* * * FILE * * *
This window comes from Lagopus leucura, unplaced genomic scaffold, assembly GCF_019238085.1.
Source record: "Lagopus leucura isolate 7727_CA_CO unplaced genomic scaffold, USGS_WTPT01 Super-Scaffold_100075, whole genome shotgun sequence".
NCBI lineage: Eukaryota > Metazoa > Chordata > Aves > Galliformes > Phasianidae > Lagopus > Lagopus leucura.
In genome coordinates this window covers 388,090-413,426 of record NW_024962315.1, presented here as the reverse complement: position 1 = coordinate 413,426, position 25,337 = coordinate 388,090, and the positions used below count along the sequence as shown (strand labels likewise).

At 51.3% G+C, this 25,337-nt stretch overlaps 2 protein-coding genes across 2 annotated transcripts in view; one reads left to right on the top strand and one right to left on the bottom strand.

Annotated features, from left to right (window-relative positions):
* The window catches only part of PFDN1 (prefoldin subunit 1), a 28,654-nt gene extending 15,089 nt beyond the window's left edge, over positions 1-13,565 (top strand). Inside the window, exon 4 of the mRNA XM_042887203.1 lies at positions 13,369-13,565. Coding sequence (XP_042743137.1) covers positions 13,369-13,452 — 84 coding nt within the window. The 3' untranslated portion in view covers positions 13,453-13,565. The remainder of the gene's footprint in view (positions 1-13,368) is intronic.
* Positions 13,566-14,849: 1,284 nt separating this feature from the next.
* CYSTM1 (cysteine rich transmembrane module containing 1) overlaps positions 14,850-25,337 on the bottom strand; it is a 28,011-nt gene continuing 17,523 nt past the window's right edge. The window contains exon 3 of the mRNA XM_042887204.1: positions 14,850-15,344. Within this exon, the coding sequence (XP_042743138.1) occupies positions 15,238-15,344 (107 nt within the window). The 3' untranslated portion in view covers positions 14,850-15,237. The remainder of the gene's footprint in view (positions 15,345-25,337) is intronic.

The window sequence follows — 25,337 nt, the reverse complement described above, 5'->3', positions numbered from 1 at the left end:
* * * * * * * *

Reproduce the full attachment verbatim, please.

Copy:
This window comes from Lagopus leucura, unplaced genomic scaffold, assembly GCF_019238085.1.
Source record: "Lagopus leucura isolate 7727_CA_CO unplaced genomic scaffold, USGS_WTPT01 Super-Scaffold_100075, whole genome shotgun sequence".
NCBI lineage: Eukaryota > Metazoa > Chordata > Aves > Galliformes > Phasianidae > Lagopus > Lagopus leucura.
In genome coordinates this window covers 388,090-413,426 of record NW_024962315.1, presented here as the reverse complement: position 1 = coordinate 413,426, position 25,337 = coordinate 388,090, and the positions used below count along the sequence as shown (strand labels likewise).

At 51.3% G+C, this 25,337-nt stretch overlaps 2 protein-coding genes across 2 annotated transcripts in view; one reads left to right on the top strand and one right to left on the bottom strand.

Annotated features, from left to right (window-relative positions):
* The window catches only part of PFDN1 (prefoldin subunit 1), a 28,654-nt gene extending 15,089 nt beyond the window's left edge, over positions 1-13,565 (top strand). Inside the window, exon 4 of the mRNA XM_042887203.1 lies at positions 13,369-13,565. Coding sequence (XP_042743137.1) covers positions 13,369-13,452 — 84 coding nt within the window. The 3' untranslated portion in view covers positions 13,453-13,565. The remainder of the gene's footprint in view (positions 1-13,368) is intronic.
* Positions 13,566-14,849: 1,284 nt separating this feature from the next.
* CYSTM1 (cysteine rich transmembrane module containing 1) overlaps positions 14,850-25,337 on the bottom strand; it is a 28,011-nt gene continuing 17,523 nt past the window's right edge. The window contains exon 3 of the mRNA XM_042887204.1: positions 14,850-15,344. Within this exon, the coding sequence (XP_042743138.1) occupies positions 15,238-15,344 (107 nt within the window). The 3' untranslated portion in view covers positions 14,850-15,237. The remainder of the gene's footprint in view (positions 15,345-25,337) is intronic.

The window sequence follows — 25,337 nt, the reverse complement described above, 5'->3', positions numbered from 1 at the left end: